CASE STUDY
Title

We Want Guardians, Not Warriors: The Transformation of the Camden Police Department

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Keywords
Policing, Public Safety, Transformation, Innovation, Organizational Design, Leading Change, Human Capital, Culture Change, Change Management, Community Trust, Community Policing, Information Technology, Labor Unions, Diversity, Equity and Inclusion, Sustaining Change

Learning Objective

This case study explores the leadership challenges transforming the culture and operating model of an organization, building trust, managing the political environment, redesigning governance structures, systems, and processes, leveraging technology, harnessing data and analytics, and developing new metrics for success.

Abstract

In 2008, when Scott Thomson became the Chief of the Camden Police Department, he faced an extraordinarily challenging situation. To begin with, he was taking over a police department that was tasked with ensuring safety in a municipality that was consistently rated one of the most dangerous cities in the country. Complicating matters further, he was leading an organization beleaguered by corruption, a lethargic culture, and extremely tense relations with the community (especially people of color). And as if that was not enough, Thomson, the youngest chief in the department’s history, was the department’s sixth leader in the past five years.

“We Want Guardians, Not Warriors: The Transformation of the Camden Police Department” tells the story of how Thomson completely reshaped policing in Camden, New Jersey. After initially providing the backstory of how New Jersey Attorney General Anne Milgram turned to Thomson to lead the organization, the case traces how Thomson stood up to recalcitrant union leadership, strengthened ties and built trust with the community, and effected a culture change within the rank-and-file. It then explores another transcendent moment: how in 2011, after the department lost 46 percent of its personnel in a single day amid budget cuts, Thomson stood up an entirely new organization, the Camden County Police Department. Within this new setup, the chief made a point to recruit a more inclusive force, continued to implement cultural change and prize community engagement, and leveraged innovative technology to become more efficient.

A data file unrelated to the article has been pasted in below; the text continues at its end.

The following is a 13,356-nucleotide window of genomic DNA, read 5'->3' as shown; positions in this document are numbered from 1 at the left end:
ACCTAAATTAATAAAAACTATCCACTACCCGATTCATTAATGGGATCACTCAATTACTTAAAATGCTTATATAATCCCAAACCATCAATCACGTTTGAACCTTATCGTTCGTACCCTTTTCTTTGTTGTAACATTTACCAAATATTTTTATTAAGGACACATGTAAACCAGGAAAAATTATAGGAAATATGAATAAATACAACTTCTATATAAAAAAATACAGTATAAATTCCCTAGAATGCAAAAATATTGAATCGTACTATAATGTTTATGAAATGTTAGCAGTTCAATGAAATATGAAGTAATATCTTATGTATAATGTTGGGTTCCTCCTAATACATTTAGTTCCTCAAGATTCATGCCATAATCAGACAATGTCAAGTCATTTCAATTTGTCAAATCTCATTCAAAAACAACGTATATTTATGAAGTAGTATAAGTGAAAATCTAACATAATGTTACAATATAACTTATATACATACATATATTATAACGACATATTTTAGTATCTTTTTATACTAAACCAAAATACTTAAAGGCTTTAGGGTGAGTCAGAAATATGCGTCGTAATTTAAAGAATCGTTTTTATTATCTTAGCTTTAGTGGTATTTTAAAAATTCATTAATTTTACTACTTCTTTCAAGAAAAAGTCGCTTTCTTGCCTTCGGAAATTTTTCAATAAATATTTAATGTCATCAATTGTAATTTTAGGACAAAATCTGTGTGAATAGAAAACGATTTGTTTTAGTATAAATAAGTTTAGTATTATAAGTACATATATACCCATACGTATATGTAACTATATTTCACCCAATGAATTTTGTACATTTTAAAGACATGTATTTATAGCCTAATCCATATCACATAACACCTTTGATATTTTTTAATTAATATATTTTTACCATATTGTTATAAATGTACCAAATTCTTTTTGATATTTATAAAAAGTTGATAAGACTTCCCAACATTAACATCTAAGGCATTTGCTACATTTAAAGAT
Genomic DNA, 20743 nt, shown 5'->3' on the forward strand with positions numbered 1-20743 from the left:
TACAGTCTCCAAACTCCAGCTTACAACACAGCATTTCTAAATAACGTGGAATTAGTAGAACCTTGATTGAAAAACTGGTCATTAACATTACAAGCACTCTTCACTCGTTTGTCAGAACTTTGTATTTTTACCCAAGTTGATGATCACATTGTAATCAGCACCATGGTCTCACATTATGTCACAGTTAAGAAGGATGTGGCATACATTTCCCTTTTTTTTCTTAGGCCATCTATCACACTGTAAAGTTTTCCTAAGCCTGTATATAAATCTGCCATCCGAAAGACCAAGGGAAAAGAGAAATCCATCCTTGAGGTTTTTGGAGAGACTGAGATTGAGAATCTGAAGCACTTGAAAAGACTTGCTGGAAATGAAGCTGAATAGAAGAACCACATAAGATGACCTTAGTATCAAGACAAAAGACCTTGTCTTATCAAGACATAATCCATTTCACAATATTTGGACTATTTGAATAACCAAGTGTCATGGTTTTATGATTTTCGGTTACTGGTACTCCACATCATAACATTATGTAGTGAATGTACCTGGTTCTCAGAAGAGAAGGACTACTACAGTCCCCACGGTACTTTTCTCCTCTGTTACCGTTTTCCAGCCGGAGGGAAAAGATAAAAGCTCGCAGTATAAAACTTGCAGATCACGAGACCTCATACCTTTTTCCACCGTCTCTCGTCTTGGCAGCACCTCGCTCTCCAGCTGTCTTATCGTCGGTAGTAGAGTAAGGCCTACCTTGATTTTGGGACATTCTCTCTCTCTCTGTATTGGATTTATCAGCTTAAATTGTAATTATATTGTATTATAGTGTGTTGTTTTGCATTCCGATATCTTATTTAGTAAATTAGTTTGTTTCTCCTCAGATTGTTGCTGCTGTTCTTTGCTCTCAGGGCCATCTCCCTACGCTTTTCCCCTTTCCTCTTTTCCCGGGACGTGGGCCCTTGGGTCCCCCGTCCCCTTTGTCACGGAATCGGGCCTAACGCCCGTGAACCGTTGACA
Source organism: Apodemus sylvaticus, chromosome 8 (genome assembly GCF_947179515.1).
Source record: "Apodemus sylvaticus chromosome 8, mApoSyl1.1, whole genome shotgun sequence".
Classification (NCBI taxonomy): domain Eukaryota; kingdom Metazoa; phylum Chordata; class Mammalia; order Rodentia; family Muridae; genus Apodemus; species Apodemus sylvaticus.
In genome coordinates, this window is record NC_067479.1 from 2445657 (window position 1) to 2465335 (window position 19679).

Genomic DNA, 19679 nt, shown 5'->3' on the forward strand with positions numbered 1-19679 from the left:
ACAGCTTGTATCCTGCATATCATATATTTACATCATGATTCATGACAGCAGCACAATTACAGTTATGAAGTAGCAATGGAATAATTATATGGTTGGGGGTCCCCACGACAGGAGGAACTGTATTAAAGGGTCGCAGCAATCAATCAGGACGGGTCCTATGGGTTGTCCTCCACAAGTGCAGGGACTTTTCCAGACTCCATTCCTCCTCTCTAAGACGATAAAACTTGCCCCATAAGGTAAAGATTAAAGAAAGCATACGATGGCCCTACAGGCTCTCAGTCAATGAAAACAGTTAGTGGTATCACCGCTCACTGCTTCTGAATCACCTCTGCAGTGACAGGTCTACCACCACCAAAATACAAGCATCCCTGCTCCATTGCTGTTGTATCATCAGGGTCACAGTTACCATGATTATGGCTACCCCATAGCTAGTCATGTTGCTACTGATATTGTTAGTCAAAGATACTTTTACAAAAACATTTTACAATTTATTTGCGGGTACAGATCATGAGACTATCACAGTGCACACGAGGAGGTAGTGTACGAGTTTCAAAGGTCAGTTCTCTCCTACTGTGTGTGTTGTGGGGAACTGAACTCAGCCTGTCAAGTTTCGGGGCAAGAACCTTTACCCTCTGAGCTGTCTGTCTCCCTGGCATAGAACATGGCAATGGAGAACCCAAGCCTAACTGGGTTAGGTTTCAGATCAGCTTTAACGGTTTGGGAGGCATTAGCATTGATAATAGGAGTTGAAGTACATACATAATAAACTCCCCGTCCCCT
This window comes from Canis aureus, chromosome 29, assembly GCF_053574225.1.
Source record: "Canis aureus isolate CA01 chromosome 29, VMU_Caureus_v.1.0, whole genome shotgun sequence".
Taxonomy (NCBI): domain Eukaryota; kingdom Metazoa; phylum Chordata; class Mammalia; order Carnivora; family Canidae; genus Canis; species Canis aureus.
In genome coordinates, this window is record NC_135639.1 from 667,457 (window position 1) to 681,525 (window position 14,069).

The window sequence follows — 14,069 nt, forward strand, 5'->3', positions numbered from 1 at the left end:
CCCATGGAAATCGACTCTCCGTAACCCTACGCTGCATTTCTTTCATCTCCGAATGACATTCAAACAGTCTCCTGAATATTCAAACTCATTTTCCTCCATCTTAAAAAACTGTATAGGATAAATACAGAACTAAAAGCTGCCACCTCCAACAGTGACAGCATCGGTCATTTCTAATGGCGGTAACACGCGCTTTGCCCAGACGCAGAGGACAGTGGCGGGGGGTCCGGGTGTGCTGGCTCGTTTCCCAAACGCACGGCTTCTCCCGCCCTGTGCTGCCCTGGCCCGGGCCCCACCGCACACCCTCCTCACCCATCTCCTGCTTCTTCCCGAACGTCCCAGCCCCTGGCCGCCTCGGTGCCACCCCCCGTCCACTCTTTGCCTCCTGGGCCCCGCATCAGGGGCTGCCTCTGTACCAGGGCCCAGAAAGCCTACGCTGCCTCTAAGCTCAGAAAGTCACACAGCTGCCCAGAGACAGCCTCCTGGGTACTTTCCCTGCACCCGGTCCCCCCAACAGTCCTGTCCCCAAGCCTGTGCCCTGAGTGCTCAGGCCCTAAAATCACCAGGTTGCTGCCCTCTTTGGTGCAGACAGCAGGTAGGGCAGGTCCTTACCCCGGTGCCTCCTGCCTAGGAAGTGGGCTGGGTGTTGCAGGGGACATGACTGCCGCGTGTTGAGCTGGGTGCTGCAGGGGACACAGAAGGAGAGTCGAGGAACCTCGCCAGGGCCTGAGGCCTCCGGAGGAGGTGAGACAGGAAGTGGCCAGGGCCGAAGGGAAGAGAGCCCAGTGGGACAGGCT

The end result was that, in 2019, when Thomson retired as chief, the Camden County Police Department was seen as one of the most innovative and community-oriented policing organizations in the country. Under Thomson’s leadership, crime had dropped significantly, the police department’s relationship with the community had dramatically improved, and the organization had even received a visit from President Barack Obama in 2015 to highlight its successes.


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Leadership for a Networked World’s applied research, student innovation challenge, and on-campus summit programs are an initiative of Dr. Antonio M. Oftelie, Innovation Fellow at the Technology and Entrepreneurship Center at Harvard (TECH), part of the Harvard John A. Paulson School of Engineering and Applied Sciences. TECH is a hub for students, faculty, alumni, and government and industry leaders to learn together, collaborate, and innovate. LNW accelerates these efforts by connecting leaders across sectors and developing cutting-edge thought leadership on innovation and organizational transformation.

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